Looking to take advantage of a now-expired JetBlue promotion that lets you fly as much as you want in a month for $600, 28-year-old Brendan Ross polled the Craigslist crowd to see if anyone was interested in sponsoring him in exchange for doing, well, just about anything.
Wired did a story on Ross:
Ross said he isn’t looking for money, just a chance to see as many airports as possible. In exchange, he’s willing to do just about anything his sponsor asks. He’ll spy on a significant other, act as a human courier, take photos of homes for out-of-state buyers, promote Golden Palace (“They’ve bought all sorts of crazy crap off eBay, why not buy their own personal guy who flies around?”), or even rate the efficiency of TSA screeners by city. You name it and he’ll probably do it. Perhaps some right-wing interest groups will fly him around the country as a semi-professional Town Hall meeting protester.
Not exactly media shy, Ross e-mailed us the story and asked us for some help:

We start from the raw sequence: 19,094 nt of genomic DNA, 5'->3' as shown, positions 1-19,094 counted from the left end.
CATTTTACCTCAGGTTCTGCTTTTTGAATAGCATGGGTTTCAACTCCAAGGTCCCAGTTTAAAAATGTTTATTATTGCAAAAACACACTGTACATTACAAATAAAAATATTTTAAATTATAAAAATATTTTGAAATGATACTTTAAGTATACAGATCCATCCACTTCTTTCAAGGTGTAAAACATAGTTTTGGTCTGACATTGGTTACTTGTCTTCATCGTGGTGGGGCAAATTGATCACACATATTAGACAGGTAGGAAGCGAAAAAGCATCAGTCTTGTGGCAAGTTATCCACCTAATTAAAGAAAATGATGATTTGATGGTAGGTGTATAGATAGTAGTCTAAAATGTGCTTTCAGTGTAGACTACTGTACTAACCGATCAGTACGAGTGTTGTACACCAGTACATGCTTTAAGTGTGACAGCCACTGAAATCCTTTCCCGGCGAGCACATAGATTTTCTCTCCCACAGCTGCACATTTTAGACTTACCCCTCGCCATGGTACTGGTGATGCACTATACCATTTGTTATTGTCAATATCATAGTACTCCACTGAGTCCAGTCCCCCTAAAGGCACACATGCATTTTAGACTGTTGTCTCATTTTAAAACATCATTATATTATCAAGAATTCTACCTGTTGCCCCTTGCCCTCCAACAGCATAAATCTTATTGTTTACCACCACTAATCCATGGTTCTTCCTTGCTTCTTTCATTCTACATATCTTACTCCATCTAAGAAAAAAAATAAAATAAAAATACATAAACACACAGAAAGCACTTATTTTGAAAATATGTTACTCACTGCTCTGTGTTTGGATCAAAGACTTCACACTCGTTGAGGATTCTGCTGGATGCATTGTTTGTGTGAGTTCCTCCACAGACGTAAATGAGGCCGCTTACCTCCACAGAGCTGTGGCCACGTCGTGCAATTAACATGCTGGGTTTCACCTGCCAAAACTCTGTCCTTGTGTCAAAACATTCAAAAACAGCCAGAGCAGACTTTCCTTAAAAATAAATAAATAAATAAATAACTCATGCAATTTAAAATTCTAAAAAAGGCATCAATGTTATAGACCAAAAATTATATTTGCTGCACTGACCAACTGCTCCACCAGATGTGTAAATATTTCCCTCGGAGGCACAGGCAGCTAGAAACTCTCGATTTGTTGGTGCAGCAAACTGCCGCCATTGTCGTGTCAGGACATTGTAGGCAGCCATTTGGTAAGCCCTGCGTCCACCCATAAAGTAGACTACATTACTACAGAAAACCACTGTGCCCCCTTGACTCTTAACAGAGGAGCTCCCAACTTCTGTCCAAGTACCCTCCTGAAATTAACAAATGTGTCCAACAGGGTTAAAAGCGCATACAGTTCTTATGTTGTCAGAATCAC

The passes were more popular than JetBlue expected, and they capped them before I could get one. I have offers rolling in now, thanks to the exposure I’ve gotten, so it’s no longer an issue of not having the money. I’m thinking that if I could convince the JetBlue execs that it’d be great free exposure, they’d be willing to make an exception for me — so how should I go about this? An email carpet bomb seems like a good idea, but I’ve never tried it, so I could really use some advice for that, or any other ideas that might work.
Following our EECB advice, Ross got ahold of a JetBlue executive who, in Ross’ words, let him “get his hands” on a pass. Sounds like code to “free” to me, most likely from JetBlue itself, although possibly paid for by one of Ross’ many Wired-inspired benefactors.
It turns out all Ross had to do for his pass was go public with a bold, silly idea to be richly rewarded.